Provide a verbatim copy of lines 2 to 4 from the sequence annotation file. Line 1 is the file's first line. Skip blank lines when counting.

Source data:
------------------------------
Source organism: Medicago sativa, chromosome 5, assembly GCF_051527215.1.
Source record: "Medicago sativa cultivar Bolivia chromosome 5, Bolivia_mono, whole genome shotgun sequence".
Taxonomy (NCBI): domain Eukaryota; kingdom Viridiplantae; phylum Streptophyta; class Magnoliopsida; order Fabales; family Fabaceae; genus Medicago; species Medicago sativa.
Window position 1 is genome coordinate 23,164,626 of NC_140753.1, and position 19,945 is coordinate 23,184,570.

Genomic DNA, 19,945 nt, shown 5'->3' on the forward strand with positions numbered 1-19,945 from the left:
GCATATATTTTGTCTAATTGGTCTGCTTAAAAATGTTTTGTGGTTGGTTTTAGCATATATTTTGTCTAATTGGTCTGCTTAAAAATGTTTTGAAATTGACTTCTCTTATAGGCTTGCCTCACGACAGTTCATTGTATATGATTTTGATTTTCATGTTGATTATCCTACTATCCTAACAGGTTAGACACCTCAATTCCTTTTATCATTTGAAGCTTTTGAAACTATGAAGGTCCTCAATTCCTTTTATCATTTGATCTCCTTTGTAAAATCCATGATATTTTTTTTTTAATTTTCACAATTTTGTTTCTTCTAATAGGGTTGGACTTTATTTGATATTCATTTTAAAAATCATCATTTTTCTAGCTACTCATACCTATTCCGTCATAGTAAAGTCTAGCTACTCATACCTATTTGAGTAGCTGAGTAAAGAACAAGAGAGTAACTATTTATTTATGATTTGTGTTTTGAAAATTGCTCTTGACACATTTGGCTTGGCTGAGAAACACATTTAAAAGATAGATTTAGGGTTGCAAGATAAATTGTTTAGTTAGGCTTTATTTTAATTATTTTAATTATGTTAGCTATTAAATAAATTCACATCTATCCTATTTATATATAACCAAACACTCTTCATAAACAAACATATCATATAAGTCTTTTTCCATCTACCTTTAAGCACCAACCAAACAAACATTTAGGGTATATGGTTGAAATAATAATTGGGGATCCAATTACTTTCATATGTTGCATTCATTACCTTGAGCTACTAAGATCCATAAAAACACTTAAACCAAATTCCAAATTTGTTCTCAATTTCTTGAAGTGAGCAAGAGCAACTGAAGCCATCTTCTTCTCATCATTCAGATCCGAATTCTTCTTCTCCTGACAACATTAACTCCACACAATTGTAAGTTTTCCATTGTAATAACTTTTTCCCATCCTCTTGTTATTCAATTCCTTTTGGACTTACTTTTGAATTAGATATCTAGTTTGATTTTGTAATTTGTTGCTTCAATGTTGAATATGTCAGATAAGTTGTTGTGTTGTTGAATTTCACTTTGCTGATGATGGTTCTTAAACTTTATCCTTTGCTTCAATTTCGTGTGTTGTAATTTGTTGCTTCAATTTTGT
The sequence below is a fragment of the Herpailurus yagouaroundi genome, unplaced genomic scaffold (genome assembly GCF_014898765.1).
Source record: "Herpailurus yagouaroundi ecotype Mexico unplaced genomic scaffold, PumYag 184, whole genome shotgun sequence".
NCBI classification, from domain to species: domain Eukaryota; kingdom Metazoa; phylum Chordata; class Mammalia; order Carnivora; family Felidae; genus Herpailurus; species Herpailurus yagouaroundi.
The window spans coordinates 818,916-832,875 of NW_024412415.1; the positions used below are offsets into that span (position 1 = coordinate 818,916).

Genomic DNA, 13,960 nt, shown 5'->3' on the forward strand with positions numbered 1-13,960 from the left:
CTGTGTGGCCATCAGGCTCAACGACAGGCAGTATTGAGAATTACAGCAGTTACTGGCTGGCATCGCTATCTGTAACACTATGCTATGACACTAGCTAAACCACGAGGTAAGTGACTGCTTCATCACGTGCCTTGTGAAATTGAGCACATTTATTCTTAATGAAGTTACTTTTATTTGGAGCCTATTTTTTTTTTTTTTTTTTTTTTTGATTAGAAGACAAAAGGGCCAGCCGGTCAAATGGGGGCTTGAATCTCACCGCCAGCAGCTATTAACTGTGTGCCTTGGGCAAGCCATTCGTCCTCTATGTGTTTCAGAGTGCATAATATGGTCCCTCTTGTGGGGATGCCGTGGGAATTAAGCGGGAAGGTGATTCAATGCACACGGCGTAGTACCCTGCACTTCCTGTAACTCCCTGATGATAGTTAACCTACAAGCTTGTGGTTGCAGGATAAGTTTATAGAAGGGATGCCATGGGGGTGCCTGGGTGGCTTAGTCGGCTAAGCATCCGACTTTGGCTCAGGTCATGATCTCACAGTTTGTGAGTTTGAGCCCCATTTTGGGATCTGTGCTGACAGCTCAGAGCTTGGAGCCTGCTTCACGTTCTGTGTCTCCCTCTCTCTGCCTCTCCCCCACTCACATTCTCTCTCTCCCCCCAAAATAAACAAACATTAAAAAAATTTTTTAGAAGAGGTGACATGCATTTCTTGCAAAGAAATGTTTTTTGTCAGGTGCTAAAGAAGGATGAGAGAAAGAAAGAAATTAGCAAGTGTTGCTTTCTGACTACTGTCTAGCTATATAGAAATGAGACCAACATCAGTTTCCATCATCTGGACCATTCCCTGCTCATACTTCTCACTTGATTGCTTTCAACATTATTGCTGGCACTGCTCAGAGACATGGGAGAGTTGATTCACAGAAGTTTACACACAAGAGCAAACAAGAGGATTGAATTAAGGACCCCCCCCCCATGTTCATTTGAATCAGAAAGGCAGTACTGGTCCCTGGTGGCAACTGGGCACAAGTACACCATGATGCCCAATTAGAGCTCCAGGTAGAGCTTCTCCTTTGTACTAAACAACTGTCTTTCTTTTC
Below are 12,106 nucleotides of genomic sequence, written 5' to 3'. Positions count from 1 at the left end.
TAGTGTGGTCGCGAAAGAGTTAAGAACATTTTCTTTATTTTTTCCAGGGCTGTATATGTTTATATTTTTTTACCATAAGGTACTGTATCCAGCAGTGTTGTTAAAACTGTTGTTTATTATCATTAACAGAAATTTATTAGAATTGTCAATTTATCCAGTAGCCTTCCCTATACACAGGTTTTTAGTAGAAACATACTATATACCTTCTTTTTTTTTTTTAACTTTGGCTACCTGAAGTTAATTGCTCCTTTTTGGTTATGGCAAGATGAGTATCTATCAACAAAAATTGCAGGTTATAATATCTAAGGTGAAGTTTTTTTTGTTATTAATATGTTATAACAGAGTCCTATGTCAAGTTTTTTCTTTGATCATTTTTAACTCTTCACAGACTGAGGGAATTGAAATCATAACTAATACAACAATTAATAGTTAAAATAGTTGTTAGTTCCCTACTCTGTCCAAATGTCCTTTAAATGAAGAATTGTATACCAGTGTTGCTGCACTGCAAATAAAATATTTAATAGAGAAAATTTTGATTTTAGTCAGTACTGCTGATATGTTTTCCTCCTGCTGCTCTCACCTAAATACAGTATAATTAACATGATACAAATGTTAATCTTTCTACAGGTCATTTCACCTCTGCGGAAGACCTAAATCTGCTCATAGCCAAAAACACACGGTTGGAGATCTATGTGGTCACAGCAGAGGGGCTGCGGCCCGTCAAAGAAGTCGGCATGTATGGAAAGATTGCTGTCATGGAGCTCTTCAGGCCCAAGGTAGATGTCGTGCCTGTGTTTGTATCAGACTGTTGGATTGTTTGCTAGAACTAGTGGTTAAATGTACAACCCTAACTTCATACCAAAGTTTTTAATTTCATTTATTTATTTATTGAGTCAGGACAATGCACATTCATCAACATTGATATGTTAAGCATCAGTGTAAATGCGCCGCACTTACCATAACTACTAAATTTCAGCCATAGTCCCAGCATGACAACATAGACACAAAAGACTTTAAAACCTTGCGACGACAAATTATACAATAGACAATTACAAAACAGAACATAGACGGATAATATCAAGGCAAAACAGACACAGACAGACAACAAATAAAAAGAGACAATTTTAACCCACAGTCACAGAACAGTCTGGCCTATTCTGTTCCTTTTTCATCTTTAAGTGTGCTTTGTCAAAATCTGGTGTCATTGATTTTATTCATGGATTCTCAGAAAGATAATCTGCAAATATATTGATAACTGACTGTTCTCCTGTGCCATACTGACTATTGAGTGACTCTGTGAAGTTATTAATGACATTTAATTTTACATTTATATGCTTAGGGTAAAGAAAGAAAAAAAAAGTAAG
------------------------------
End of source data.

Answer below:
Source record: "Medicago sativa cultivar Bolivia chromosome 5, Bolivia_mono, whole genome shotgun sequence".
Taxonomy (NCBI): domain Eukaryota; kingdom Viridiplantae; phylum Streptophyta; class Magnoliopsida; order Fabales; family Fabaceae; genus Medicago; species Medicago sativa.
Window position 1 is genome coordinate 23,164,626 of NC_140753.1, and position 19,945 is coordinate 23,184,570.